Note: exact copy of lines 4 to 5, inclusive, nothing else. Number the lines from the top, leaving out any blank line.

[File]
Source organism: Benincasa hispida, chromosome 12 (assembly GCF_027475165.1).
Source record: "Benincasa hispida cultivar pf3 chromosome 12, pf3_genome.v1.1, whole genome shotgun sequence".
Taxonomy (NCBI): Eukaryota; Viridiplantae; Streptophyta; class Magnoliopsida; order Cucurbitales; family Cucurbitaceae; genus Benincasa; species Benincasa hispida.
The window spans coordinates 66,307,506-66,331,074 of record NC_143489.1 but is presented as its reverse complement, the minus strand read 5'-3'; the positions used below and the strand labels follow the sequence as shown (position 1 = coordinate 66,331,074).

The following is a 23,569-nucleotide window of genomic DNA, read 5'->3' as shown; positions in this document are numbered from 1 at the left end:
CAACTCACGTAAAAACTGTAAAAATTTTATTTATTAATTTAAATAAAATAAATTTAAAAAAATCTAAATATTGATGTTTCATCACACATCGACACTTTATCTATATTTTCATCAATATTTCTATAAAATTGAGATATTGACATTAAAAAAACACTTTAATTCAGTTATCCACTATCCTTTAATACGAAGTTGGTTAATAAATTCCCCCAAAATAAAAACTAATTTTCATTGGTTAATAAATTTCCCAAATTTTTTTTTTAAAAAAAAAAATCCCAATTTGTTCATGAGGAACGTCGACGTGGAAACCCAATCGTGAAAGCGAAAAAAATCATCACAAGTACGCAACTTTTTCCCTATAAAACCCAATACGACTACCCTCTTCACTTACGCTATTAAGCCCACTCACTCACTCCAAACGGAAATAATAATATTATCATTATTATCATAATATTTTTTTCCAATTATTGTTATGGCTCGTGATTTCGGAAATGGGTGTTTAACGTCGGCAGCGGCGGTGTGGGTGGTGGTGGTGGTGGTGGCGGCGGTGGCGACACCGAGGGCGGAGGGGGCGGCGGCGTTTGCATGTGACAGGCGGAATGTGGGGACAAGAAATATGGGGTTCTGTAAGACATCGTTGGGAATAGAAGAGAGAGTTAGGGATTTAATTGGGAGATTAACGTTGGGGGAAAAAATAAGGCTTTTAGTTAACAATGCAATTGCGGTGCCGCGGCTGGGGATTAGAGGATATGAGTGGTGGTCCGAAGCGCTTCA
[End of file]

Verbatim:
The window spans coordinates 66,307,506-66,331,074 of record NC_143489.1 but is presented as its reverse complement, the minus strand read 5'-3'; the positions used below and the strand labels follow the sequence as shown (position 1 = coordinate 66,331,074).

The following is a 23,569-nucleotide window of genomic DNA, read 5'->3' as shown; positions in this document are numbered from 1 at the left end: